Great coffee

I have great coffee in the house again.

That seems like an odd focus for a blog, doesn’t it? Who cares if I have coffee? Except… I do. I have good coffee. Not a brand that was on a steep sale, or one I could buy in bulk at cost. I went online, I picked out the brand and flavor I liked (McCafe French roast), and I bought it at the full price.

I don’t do that very often anymore. Not just with coffee, but everything. Ever since I started writing, I’ve become a fiend for deals. I rarely buy anything anymore at full price. In a not-so-funny way, it makes me feel guilty to do so. Whatever I save can be dumped into advertising or put away towards new covers, marketing tools, or whatever else I might need for the books at the moment. Any little investment like that is potentially money for me in the future.

But this month, I wound up with a small windfall, just enough to say, hey, my needs are taken care of, so I’m going to treat myself just the tiniest bit. And that means good coffee. I don’t expect you to know what that means to me. In the long run, it’s a very minor pleasure, and after all, there was nothing actually wrong with the coffee I was drinking before. In fact, it’s very decent coffee. But this feeling, this inexplicable small joy of turning a small success into a personal treat… I hope I don’t forget it. Someday, it would be nice to look back at this and shake my head at the small things that brought me such pleasure.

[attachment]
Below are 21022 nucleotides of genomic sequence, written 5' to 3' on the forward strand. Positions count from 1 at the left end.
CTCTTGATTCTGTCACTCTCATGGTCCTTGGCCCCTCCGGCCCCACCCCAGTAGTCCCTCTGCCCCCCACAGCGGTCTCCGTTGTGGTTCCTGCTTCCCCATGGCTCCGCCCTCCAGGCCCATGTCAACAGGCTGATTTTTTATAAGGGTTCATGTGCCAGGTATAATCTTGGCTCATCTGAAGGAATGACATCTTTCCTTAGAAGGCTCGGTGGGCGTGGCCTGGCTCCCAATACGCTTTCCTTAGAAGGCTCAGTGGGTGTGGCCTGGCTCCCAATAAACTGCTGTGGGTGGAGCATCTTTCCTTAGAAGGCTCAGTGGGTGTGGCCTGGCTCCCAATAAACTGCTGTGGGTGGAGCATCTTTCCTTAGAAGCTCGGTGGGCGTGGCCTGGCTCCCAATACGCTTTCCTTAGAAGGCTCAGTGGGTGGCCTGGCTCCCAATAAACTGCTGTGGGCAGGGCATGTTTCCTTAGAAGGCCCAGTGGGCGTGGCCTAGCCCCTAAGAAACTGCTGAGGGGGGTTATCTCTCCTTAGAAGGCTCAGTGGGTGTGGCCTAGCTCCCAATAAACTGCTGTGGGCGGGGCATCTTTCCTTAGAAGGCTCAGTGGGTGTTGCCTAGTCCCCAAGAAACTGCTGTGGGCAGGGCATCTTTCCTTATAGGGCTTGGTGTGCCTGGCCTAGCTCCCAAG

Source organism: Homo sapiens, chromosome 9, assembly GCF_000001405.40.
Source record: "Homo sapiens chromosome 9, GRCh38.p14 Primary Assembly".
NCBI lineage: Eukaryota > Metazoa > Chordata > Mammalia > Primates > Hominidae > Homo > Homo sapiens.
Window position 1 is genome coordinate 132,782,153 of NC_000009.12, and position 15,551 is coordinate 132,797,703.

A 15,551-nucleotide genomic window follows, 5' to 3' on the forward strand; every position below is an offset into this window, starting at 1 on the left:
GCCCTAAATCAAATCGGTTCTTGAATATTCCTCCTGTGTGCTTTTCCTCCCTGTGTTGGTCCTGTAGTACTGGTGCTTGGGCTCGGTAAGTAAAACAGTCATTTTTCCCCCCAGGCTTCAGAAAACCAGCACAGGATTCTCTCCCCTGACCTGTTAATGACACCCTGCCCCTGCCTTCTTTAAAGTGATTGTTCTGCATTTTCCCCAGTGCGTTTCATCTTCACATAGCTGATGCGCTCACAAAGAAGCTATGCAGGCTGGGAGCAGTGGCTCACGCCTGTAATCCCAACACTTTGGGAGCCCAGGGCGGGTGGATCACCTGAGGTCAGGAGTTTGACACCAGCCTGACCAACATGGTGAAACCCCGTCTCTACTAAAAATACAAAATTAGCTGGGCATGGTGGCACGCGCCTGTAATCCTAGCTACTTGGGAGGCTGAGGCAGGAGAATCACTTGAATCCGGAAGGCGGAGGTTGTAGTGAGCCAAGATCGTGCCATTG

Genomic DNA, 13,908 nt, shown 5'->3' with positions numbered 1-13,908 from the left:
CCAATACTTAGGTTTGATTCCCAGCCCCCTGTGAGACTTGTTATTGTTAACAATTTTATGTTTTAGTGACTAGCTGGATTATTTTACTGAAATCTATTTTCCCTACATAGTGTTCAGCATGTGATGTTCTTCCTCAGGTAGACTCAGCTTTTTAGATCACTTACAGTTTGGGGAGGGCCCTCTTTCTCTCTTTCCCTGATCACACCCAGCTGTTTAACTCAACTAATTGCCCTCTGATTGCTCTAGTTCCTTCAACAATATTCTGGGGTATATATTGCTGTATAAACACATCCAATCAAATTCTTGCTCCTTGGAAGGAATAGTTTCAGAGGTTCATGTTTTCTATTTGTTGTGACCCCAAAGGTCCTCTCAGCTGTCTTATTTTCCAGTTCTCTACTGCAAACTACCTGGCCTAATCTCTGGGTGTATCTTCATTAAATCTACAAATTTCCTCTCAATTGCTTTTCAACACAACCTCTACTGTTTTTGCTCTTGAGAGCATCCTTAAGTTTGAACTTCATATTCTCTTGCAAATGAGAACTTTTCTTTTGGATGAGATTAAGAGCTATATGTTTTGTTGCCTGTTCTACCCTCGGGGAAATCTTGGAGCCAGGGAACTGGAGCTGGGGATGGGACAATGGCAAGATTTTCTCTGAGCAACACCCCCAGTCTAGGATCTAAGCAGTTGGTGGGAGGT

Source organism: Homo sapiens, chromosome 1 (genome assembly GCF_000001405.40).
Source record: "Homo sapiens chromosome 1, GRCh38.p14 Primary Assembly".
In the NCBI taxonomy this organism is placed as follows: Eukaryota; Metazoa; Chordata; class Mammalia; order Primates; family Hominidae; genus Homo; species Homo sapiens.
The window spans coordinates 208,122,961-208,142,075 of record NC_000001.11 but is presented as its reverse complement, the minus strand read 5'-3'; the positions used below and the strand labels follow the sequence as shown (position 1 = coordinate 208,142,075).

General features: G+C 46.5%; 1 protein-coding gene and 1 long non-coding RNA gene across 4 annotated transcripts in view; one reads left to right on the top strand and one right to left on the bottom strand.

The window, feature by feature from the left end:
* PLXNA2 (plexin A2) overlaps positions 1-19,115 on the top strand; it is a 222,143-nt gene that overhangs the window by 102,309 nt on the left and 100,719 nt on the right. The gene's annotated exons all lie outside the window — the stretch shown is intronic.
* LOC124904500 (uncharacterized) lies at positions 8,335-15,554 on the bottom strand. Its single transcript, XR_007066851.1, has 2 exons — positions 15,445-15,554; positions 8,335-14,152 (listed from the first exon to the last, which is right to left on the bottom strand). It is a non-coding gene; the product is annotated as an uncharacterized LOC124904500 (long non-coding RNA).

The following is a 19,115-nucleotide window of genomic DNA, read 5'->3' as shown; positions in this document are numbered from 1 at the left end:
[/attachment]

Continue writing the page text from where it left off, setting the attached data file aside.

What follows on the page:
But today? Today’s a pretty good day.

Quick update on Savor the Wicked

Finished up the major story edits for Savor the Wicked today. This is the start of a new supernatural thriller/urban fantasy series set in Rankin Flats, my fictional eastern Montana sprawl of a city. Centering around a bar catering to the supernatural and just plain weird in the city, this series is going to follow Peter Balan and Quincy Newman, two regular guys bound by the Alder Chain, an ancient magic that gives them each special talents they’ll need to survive one of the worst streets in a terrible town plagued by evil.

This first novel largely follows Peter as he comes to grips with his new lot in life. Trying to help keep his ex-wife and his son afloat, he takes a job with Quincy at his bar. They don’t just serve up drinks, though. Quincy serves as something of a concierge to the supernatural in the area, helping keep them hidden and safe from the general public. That safety is thrown into question when a succubus decides to make the Seven Heroes her next feasting ground.

I like it. It’s still got a little bit of the bite from the original Rankin Flats supernatural thrillers, but it’s not as out-and-out graphic, and I think the pacing’s a lot better than any of those novels. Peter and Quincy are both personable, and the side characters are quirky with a lot of room to grow throughout the series.

I’m holding off on a release for crafty marketing reasons – I’m going to release three books in this series rapid fire, either all at once or within a week or two of each other. With three books in the series, it may incense readers into buying all three right at once and hopefully both drive up sales and interest.